FBT and Entertainment

As the end of the Fringe Benefits Tax year is approaching, we thought you may appreciate some tips on how to reduce your FBT liability.

One area in which employers may find themselves with a significant FBT liability is meal entertainment. This often happens because employers may not realise that they are in fact providing entertainment to their staff.

It is important to understand what constitutes entertainment. Entertainment has a somewhat broad definition, however will generally include food and drink provided in a social setting, such as business lunches in restaurants and even Friday night drinks at the office.

The best way to reduce the taxable value of meal entertainment fringe benefits is to understand how to properly identify those benefits and how to value them.

The ATO offers three methods for the valuation of meal entertainment fringe benefits, all of which offer unique advantages and disadvantages:
– The Actual Method
– The 50/50 method
– The 12 week register method

The 50/50 Method

This method is arguably the simplest method to use, as it requires little record keeping. Essentially, under this method, 50% of all meal entertainment expenses are treated as taxable fringe benefits provided to employees. 50% of the GST credits on the expenses may be claimed, and 50% of the expense is treated as tax deductible expenditure. The other 50% is treated as client entertainment, on which no GST credits or income tax deductions can be claimed.

While this method may be simple, it does not offer some of the generous concessions that may be available under alternative valuation methods. It may also be disadvantageous to use this method of the actual staff-related portion of the entertainment expenses is significantly lower than 50%.

The Actual Method

One simple way to reduce your FBT liability is to adopt the ATO’s “Actual Method” for calculating the taxable value of meal entertainment. Under the Actual Method, employers must keep track of the portion of each entertainment expense that related to clients, and the portion that related to staff. Whilst the record keeping requirements may seem onerous, the following concessions could potentially apply:
– The Minor & Infrequent benefits exemption
– The Property Benefit exemption.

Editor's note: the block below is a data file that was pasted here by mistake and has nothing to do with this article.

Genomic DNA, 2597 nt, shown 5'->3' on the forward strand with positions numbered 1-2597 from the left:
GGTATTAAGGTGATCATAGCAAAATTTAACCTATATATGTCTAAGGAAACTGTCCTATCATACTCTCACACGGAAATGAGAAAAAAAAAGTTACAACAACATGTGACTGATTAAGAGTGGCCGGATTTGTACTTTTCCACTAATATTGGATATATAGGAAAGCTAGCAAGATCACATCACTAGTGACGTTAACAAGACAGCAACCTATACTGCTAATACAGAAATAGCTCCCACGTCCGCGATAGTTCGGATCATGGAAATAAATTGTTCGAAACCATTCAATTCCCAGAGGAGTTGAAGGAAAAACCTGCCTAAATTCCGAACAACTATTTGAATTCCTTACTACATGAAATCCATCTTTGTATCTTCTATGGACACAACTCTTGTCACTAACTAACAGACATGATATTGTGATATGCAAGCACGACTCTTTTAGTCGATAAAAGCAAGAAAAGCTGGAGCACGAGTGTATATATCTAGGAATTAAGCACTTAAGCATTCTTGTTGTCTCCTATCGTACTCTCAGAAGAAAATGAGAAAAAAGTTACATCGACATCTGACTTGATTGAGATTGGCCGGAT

12 Week Register method

This method involves maintaining a register of all entertainment provided, whether it be to staff, their associates or clients, during a continuous twelve week period. The taxable portion will be calculated by dividing the value of staff meal entertainment by the total meal entertainment expense over the twelve week period.

The advantage of this method is that, provided that the relevant conditions are met, the register may be valid for up to five years. This reduces the employer’s record-keeping obligations. The minor benefits exemption can also apply, thereby reducing the value of the meal entertainment fringe benefits.

However, the property benefits exemption does not apply under this method. Therefore any meal entertainment provided on the employers premises, such as Friday night drinks in the boardroom, will be subject to FBT.

Worked Example: Business dinner at a restaurant for five clients and one employee at $350 per head. The employer is a small company and is eligible for the reduced income tax rate of 28.5%.

50/50 methodActual method12 week Register (Assume employee portion of 20%)
Amount subject to FBT$1,050.00 $350.00$420.00
FBT Payable$1,104.27 $368.09$441.71
Income tax treatment50% deductibleActual portion deductibleRegister percentage deductible
Tax deduction$954.55$318.18$381.82
GST treatment50% claimableActual portion claimableRegister percentage claimable
GST claimable$95.45$31.82$38.18
Net cash position50/50 methodActual method12 Week Register method
Cost of entertainment($2,100.00)($2,100.00)($2,100.00)
Cost of FBT($1,104.27)($368.09)($441.71)
GST claimable$95.45$31.82$38.18
Entertainment deduction – tax effect$272.05$90.68$108.82
FBT deduction – tax effect$314.72$104.91$125.89
Net cash effect($2,522.05)($2,240.68)($2,268.82)

As demonstrated by the worked example, each valuation method will yield a different result for the employer. If you’d like to know more about which method is best for your business, please contact us.

This article is general in nature and should not be relied upon in making decisions. We strongly recommend you seek advice prior to making any decisions.

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